A recent YouGov survey confirms what we know from numerous previous polls: Many Americans believe dubious conspiracy theories. Washington Post columnist Catherine Rampell highlights some of the more disturbing results.
Some 38 percent of Americans, including 49 percent of Republicans and 46 percent of Trump supporters, believe that the ridiculous “Pizzagate” theory that Clinton staffers sent coded e-mails suggesting involvement in pedophilia and Satanic ritual abuse is at least “probably true.” Despite Trump’s own belated disavowal of birtherism, 36% of all respondents and 55% of Trump voters still believe that it is “definitely” or “probably” true that President Obama was born in Kenya. Similarly, 37 percent of all respondents and 52% of Democrats believe it is at least “probably true” that “Russia tampered with vote tallies in order to get Donald Trump elected President,” an improbable claim for which there is no evidence (though there is extensive evidence that Russian operatives hacked Democratic National Committee e-mails for the purpose of helping Trump).
Not all of the conspiracy theories addressed in the YouGov poll actually have a big impact on public opinion. I suspect, for example, that many of the respondents had never even heard of Pizzagate until they saw it in the survey. But it is still notable that so many are credulous enough to believe such claims when they do hear them.
What causes such extensive belief in conspiracy theories? One key cause is widespread political ignorance. Most of the public knows very little about politics and public policy, in large part because such ignorance is rational behavior for most voters. If your only reason to become informed about politics is to make better decisions at the ballot box, that isn’t much of an incentive at all, given the very low probability that your vote will make a difference to the outcome. People who don’t know much about how the political system works find it more difficult to separate plausible claims from implausible ones.
Rational ignorance helps explain why people are much more likely to believe outlandish political conspiracy theories than similar ones about their personal lives. Most of us have very strong incentives to be well-informed about issues in our lives where our choices are likely to make a difference. The person who falsely believes that his family members or co-workers are conspiring against him will impose tremendous costs on himself if he acts on that assumption. By contrast, individual voters suffer no such obvious penalties when they embrace political conspiracy theories. That’s one reason why millions of people who embrace absurd conspiracy theories about political events are generally rational in their everyday lives.
But belief in conspiracy theories is not just the result of simple ignorance. Partisan bias also plays a major role. It is no accident that Republicans are more likely to believe conspiracy theories that make Hillary Clinton and the Democrats look bad, while Clinton supporters are more likely to believe those that reflect negatively on Trump. Many people evaluate political information not as truth seekers, but as “political fans” cheering on Team Red or Team Blue. They are all too ready to accept anything that supports their preexisting views, while ignoring, skewing, or rejecting contrary evidence. Such tendencies have become more severe in an age of increased polarization where partisan bias and hatred of the opposing party and its supporters have grown.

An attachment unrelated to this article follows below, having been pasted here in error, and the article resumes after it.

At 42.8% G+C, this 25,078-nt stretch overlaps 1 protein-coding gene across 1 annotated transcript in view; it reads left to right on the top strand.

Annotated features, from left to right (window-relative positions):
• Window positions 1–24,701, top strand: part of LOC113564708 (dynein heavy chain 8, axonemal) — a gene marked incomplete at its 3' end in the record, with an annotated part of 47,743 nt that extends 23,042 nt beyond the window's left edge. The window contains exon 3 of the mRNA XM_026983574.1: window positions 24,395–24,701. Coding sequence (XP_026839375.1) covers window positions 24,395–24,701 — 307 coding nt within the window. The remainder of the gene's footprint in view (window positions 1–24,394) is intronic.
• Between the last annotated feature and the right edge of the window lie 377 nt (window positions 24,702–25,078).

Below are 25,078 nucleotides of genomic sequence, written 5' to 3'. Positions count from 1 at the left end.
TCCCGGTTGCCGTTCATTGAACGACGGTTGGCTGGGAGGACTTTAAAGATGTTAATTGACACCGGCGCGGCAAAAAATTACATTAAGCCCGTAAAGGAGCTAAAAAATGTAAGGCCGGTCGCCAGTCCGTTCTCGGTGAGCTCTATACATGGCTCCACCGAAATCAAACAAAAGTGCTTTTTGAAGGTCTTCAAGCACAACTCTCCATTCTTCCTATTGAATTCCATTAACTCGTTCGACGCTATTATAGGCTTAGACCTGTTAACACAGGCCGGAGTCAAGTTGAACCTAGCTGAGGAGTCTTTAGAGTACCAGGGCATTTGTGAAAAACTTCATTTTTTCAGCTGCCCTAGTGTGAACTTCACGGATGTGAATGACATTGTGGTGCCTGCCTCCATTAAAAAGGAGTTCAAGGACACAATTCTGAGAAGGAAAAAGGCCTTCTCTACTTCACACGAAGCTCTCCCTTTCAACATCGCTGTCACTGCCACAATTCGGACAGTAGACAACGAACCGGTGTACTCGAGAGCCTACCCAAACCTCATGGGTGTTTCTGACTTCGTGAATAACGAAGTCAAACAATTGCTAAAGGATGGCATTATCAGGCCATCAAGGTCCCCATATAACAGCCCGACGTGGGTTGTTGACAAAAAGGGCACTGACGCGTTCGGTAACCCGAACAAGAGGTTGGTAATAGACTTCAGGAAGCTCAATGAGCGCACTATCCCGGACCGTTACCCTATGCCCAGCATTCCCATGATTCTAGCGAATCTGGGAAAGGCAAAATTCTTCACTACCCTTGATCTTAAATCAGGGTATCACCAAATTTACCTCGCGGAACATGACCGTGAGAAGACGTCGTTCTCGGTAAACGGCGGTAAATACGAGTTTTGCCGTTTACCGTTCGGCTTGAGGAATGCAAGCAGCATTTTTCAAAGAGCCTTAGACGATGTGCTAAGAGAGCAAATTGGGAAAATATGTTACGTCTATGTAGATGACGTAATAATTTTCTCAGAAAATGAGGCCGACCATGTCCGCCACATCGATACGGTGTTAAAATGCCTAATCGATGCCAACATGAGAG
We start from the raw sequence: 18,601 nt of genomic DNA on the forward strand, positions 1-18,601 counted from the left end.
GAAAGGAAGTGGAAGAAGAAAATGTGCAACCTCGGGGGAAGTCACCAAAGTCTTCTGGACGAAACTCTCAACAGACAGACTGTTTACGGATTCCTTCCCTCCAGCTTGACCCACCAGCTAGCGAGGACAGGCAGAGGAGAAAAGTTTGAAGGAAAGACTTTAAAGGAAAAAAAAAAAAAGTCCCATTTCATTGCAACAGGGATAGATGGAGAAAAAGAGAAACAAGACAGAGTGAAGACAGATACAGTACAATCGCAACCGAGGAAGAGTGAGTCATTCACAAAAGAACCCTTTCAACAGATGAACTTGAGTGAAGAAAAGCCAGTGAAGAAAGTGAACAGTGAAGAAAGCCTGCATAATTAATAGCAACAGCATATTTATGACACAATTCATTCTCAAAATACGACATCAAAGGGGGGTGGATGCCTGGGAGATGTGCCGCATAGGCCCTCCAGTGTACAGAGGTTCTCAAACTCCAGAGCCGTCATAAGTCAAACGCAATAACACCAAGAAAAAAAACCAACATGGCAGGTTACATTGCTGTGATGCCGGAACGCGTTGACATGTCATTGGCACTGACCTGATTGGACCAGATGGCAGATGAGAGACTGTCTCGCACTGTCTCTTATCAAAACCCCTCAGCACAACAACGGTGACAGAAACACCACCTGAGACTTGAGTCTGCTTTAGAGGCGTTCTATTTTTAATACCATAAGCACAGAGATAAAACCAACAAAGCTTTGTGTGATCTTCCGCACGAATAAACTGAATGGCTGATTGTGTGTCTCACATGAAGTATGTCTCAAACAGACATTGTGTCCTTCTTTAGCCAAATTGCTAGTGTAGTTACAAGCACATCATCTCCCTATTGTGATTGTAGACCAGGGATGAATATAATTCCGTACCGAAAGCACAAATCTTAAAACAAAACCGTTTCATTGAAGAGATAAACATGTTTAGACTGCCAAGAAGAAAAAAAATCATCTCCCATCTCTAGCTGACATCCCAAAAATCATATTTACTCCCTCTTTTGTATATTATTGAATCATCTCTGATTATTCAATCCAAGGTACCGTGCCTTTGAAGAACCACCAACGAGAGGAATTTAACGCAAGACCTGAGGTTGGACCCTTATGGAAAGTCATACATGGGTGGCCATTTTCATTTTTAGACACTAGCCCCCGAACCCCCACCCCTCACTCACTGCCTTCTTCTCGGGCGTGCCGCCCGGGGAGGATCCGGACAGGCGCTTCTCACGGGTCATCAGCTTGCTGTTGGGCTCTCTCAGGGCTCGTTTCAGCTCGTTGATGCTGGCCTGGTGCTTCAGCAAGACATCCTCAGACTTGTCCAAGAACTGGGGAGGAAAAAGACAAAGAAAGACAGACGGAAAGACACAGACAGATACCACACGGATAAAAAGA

The perverse incentives that cause political ignorance also help exacerbate partisan bias. Because there is so little chance that any one vote will make a difference, voters have little incentive to evaluate political information objectively, and carefully consider opposing views. Unlike in many other aspects of their lives, they can afford to indulge political biases with very little chance of of suffering any adverse consequences. Just as it is rational for most voters to be ignorant about politics, it is also rational for them to make little effort to control their biases in evaluating new political information.
Sadly, however, rational behavior by individuals can lead to terrible collective outcomes. It makes little difference whether any one voter is ignorant or believes ridiculous conspiracy theories. But when millions do so, it degrades the quality of government and political discourse.
There is no quick and easy fix for the interlinked problems of political ignorance and partisan bias. But it is long past time that we start taking these problems seriously, and consider various systemic changes that might reduce their impact.
There is also much that individual voters can do to improve their reasoning and reduce bias. Given the perverse incentives of the political process, I am not optimistic that many will do so. But even modest movement in the right direction might help.